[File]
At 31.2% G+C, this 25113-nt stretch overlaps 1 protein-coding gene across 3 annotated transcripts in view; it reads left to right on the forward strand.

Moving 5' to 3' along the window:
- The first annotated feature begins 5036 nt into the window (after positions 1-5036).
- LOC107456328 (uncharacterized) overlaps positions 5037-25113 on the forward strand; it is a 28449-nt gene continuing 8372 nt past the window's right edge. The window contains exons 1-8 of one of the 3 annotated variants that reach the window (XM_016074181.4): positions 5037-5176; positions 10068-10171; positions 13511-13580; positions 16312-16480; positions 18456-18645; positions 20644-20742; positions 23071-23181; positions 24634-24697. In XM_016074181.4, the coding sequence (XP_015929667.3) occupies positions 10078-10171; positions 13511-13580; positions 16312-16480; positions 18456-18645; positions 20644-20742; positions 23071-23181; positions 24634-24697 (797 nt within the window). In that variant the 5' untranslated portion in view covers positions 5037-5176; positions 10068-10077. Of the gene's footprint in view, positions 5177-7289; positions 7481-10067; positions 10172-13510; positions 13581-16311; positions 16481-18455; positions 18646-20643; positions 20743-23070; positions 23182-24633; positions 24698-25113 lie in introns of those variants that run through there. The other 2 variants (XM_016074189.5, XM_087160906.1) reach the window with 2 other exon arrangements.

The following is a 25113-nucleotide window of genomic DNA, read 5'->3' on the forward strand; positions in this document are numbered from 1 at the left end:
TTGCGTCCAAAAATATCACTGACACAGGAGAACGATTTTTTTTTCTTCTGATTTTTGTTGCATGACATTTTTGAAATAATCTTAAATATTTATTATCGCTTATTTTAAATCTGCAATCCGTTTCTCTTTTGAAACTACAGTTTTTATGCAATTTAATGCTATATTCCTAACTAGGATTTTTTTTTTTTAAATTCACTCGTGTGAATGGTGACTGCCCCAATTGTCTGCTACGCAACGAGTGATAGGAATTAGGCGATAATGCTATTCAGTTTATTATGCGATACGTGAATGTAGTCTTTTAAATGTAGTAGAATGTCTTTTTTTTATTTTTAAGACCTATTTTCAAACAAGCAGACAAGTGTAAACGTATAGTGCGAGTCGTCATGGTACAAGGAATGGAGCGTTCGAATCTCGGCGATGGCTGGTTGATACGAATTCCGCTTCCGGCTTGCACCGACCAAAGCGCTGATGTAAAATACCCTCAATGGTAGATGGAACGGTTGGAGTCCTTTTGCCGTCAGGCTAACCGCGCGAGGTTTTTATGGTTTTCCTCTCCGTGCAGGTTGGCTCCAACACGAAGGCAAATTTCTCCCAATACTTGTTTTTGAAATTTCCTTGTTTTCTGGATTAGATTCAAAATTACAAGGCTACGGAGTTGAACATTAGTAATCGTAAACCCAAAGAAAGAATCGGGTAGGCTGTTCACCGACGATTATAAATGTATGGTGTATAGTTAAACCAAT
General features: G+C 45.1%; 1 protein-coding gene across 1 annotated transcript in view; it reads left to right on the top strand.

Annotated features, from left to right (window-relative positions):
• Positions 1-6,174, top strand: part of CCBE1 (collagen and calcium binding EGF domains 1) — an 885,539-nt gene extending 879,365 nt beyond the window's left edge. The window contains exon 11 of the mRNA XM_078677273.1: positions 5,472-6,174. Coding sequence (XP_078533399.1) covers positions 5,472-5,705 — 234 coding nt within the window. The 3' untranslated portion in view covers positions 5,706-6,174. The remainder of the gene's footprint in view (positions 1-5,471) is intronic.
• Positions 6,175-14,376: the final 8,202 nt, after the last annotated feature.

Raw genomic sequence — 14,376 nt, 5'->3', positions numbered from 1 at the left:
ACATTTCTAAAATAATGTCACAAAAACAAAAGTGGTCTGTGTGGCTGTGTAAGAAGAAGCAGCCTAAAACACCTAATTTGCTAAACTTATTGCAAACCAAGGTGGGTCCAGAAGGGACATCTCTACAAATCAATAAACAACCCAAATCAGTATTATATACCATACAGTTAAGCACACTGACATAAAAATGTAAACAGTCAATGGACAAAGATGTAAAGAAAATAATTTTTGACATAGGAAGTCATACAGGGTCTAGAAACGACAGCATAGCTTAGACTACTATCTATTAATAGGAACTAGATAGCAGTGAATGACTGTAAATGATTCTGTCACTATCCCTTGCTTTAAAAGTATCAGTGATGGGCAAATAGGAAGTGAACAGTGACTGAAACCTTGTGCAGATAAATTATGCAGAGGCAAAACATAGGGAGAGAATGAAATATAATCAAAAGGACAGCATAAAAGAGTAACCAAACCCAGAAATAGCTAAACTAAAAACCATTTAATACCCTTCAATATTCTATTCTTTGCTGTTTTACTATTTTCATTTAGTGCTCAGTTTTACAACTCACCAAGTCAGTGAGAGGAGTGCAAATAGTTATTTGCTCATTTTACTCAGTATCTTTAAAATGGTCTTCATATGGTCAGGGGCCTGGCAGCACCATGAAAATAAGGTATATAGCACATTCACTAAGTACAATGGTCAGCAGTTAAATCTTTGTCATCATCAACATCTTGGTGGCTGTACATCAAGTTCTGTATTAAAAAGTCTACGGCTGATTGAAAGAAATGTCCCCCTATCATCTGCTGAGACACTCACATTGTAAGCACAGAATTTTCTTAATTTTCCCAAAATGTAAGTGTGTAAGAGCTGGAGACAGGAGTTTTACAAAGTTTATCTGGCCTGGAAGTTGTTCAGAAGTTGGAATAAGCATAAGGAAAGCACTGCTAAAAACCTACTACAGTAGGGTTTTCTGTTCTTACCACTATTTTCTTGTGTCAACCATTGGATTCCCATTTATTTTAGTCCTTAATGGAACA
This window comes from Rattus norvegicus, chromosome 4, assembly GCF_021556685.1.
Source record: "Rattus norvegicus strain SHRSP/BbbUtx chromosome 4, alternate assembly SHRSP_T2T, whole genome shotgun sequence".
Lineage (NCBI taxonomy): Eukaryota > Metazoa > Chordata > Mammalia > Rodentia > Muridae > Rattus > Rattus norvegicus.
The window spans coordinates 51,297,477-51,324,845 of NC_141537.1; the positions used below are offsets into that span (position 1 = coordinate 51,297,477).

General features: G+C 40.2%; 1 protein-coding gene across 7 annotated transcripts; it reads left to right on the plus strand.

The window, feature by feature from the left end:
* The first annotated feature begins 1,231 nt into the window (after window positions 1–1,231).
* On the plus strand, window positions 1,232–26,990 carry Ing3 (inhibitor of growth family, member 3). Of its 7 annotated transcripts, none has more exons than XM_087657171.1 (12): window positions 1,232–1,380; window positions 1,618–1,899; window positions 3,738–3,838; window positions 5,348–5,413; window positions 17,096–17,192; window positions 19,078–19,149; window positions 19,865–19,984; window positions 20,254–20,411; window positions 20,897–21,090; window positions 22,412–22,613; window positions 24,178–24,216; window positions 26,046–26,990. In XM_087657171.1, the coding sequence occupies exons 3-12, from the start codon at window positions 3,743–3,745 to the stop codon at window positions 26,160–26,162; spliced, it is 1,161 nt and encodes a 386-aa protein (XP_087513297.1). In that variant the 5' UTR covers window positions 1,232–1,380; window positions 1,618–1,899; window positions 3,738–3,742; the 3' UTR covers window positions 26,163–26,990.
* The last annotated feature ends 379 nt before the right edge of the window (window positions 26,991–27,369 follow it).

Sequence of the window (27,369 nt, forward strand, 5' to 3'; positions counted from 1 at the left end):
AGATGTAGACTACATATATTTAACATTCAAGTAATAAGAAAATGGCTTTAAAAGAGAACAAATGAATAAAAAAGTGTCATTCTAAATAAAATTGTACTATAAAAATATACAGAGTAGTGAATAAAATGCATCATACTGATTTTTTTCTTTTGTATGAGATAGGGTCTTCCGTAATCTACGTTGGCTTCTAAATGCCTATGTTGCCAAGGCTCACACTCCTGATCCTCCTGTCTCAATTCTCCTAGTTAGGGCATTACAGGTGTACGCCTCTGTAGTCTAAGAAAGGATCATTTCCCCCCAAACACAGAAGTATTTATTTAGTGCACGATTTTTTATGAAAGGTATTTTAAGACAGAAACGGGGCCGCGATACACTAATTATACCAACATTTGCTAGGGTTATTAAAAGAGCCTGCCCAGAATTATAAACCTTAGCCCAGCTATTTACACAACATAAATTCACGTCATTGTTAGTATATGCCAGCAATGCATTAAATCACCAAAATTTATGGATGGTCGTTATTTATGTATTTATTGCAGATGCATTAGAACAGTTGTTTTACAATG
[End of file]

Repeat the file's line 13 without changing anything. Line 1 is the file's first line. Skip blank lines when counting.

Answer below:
This window comes from Rattus norvegicus, chromosome 4, assembly GCF_021556685.1.